Porstmouth Harbour to Andalucia

Saturday evening at Portsmouth dock; we are taking the night crossing to St Malo and the car is loaded to the gunnels as usual, mainly with pottery materials. Everyone thinks I am mad because I am taking clay back with me but I am not mad at all. I have had a complete nightmare with the Spanish clay, it is beautiful to work with and very very orange, but there in lays the problem, it is too orange. The iron content is so high that the clay is vitrifying at 1080 and I need to fire to 1110 Celsius so I now risk the entire ships stability by stuffing the boot with 150 kilos of Staffordshire’s finest earthenware clay.
The cars headlamps are pointing skyward on account of the load which makes the mountain hairpin bends that we encounter later rather interesting, and the stopping, well don’t even go there! I do wonder what it says about us at customs as the car rolls onto the weighbridge on entering French border control. SUSPICIOUS I should imagine.Photographs of the Helicopter Pad on board (a restricted area I managed to get myself escorted off) and a naval frigate parked (wrong word there must be a nautical one) alongside. Ha, that’s it; alongside. On to Santo Domingo de la Calzada and the pilgrims on the road to Santiago de Compostela.

Sunday, Santo Domingo

Driving along all the lines and lines and lines to the Spanish border, my maps were all very creased by the end. The time between docking in St Malo and leaving the ship was disproportionately long but it gave me time to have a good look round all the other cars. There must have been a classic outing going to France either that or most May time holiday makers have extraordinary flare and panache and all own E type Jaguars and classic motorcycles. That said, the man next door to me did have an Audi estate filled with trays of budding Lobelia and Petunias which I thought was an awful lot of effort for run-of-the-mill bedding plants, maybe he didn’t see the Chelsea Flower Show when he was back in England, but really we do live in other countries and we should be spending our money even on Lobelia locally in the country we are living in. You’re not telling me he was taking the bedding plants on holiday with him!

Anyway an hour later we roll off the ramp, slot in the sound track to Easy Rider and leave the ones with flare behind. It’s all a blur really through France, we make Bordeaux by 1.30pm and cross the border at 3.00pm and immediately stop for lunch because stopping in France can be ghastly and the lavatories are a long way down with foot rests (!) and not what I am used to.

We are staying at the Parador de Santo Domingo Bernardo de Fresneda. It is a beautiful ex monastery with an internal courtyard and vaulted passageways. Our room is lovely with the original tiny window in one corner. The town is awash with pilgrims for we have bedded down on the Camino de Santiago or the way of St James.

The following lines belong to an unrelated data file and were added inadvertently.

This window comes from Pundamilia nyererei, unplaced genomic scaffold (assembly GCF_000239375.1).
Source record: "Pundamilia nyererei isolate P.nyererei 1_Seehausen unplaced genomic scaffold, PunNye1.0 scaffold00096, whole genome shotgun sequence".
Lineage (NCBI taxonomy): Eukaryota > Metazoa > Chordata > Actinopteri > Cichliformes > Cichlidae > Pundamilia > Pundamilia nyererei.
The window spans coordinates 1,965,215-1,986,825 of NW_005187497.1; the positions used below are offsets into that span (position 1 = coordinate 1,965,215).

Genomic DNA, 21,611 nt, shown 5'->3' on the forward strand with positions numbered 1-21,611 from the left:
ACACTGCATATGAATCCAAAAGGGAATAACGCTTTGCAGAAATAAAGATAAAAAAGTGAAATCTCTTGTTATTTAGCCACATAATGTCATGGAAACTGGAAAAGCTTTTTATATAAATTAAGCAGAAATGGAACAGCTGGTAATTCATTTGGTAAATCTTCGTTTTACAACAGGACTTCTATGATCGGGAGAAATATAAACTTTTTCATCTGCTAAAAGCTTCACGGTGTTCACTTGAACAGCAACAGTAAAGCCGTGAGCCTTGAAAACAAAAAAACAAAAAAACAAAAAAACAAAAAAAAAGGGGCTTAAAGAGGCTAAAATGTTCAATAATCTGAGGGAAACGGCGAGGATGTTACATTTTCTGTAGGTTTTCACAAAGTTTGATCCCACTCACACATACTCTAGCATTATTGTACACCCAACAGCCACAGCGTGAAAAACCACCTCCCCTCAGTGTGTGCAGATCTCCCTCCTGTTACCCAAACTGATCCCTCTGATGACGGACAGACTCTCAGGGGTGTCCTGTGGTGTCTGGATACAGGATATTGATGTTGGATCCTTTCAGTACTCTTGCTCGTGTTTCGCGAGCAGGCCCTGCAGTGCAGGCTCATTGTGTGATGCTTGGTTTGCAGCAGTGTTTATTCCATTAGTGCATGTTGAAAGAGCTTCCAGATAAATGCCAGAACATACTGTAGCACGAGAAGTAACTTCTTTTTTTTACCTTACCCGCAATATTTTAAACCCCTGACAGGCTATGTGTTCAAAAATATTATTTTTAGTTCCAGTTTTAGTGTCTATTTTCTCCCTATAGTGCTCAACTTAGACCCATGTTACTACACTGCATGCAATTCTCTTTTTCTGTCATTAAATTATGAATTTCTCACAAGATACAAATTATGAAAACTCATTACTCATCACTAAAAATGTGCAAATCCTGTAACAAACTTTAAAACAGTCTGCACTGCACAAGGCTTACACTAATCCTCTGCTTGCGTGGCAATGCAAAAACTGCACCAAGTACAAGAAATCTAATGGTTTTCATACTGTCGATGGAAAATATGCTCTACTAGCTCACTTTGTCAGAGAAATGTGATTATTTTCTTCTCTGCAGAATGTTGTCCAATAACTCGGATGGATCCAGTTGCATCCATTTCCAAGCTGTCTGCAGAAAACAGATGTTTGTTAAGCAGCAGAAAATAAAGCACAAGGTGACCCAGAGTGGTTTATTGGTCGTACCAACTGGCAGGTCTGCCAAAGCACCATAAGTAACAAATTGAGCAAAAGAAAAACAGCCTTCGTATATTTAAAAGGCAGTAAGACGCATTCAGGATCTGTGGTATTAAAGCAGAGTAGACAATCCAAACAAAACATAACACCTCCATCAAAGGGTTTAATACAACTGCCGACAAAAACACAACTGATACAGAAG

Below is my favourate picture which I caught through an open doorway to the vestry. I am drawn to the Camino, the devotion and the journey. One day I would like to do the walk until then I shall gaze in admiration as the prayers are whispered in circles around the tomb of Saint Domingo. In the morning we head to Andalucia and our little village via the hairpin bends and an altered centre of gravity, in every way.

Monday, further south
I would like to have stayed in Santo Domingo it was a very nice town but on we must go, another 500 miles and another 7 hours at least of driving. The car is feeling very heavy and the temperature has risen to 30 degrees C as we approach Madrid. Leaving the town we could see the pilgrims on their path, high up on the hills with bulging packs. I suppose we saw about 200 in all between Santo Domingo and Burgos, and there we left them as they continued west and we turned south.
Music for the journey was varied, a bit of Marc Almond, High Fidelity All Stars, Johnny Cash and Leonard Cohen. What a mix! The first glimpse of the lake as we leave Granada city and round the hill is always good, the anxiety of how the water levels are disappear as we see it is fine and full. The snow has melted from those small mountains in the distance since we left three weeks ago

The mountains were a slog with the clay and the bends were OK we just had to be slightly less reckless. We got back safe and sound at about 8.30 pm to our little house to find the entire population sitting on their doorsteps or in the streets with a bit of a party atmosphere, a combination of the 32 degrees and the lack of electric power which had been switched off since lunch time. Ah what joy to be back….I thought to myself, good job I’m not firing the kiln.

Time traveling successful, a full 55 years in reverse mode has been achieved and I will stay in this time warp (1954) for another eight weeks getting the work ready for the Joze Show. I have brought with me a new apron from the future, I can’t wait to wear in tomorrow morning, my neighbours will be agog it’s quite something!